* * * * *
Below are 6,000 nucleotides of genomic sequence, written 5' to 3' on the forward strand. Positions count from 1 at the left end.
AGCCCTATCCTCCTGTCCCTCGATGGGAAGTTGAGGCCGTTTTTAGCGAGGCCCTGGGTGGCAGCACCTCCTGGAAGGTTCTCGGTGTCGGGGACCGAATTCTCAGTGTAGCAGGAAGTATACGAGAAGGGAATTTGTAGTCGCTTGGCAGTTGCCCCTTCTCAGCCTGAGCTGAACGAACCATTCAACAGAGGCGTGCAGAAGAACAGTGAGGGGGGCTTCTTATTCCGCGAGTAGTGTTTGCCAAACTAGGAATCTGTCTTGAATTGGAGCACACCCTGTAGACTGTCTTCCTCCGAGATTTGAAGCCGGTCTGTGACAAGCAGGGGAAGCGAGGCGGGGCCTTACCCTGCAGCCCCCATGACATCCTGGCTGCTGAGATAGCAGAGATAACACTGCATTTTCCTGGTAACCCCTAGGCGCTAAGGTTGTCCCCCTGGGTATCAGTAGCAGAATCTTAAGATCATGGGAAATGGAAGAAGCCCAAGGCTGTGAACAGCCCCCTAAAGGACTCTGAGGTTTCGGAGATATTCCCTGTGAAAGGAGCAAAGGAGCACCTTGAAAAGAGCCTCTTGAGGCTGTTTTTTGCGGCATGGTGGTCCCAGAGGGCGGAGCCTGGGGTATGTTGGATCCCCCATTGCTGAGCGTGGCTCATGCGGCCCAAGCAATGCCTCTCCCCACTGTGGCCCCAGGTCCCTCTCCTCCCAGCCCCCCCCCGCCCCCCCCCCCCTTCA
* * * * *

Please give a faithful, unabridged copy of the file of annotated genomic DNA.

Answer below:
Below are 6,000 nucleotides of genomic sequence, written 5' to 3' on the forward strand. Positions count from 1 at the left end.
AGCCCTATCCTCCTGTCCCTCGATGGGAAGTTGAGGCCGTTTTTAGCGAGGCCCTGGGTGGCAGCACCTCCTGGAAGGTTCTCGGTGTCGGGGACCGAATTCTCAGTGTAGCAGGAAGTATACGAGAAGGGAATTTGTAGTCGCTTGGCAGTTGCCCCTTCTCAGCCTGAGCTGAACGAACCATTCAACAGAGGCGTGCAGAAGAACAGTGAGGGGGGCTTCTTATTCCGCGAGTAGTGTTTGCCAAACTAGGAATCTGTCTTGAATTGGAGCACACCCTGTAGACTGTCTTCCTCCGAGATTTGAAGCCGGTCTGTGACAAGCAGGGGAAGCGAGGCGGGGCCTTACCCTGCAGCCCCCATGACATCCTGGCTGCTGAGATAGCAGAGATAACACTGCATTTTCCTGGTAACCCCTAGGCGCTAAGGTTGTCCCCCTGGGTATCAGTAGCAGAATCTTAAGATCATGGGAAATGGAAGAAGCCCAAGGCTGTGAACAGCCCCCTAAAGGACTCTGAGGTTTCGGAGATATTCCCTGTGAAAGGAGCAAAGGAGCACCTTGAAAAGAGCCTCTTGAGGCTGTTTTTTGCGGCATGGTGGTCCCAGAGGGCGGAGCCTGGGGTATGTTGGATCCCCCATTGCTGAGCGTGGCTCATGCGGCCCAAGCAATGCCTCTCCCCACTGTGGCCCCAGGTCCCTCTCCTCCCAGCCCCCCCCCGCCCCCCCCCCCCTTCA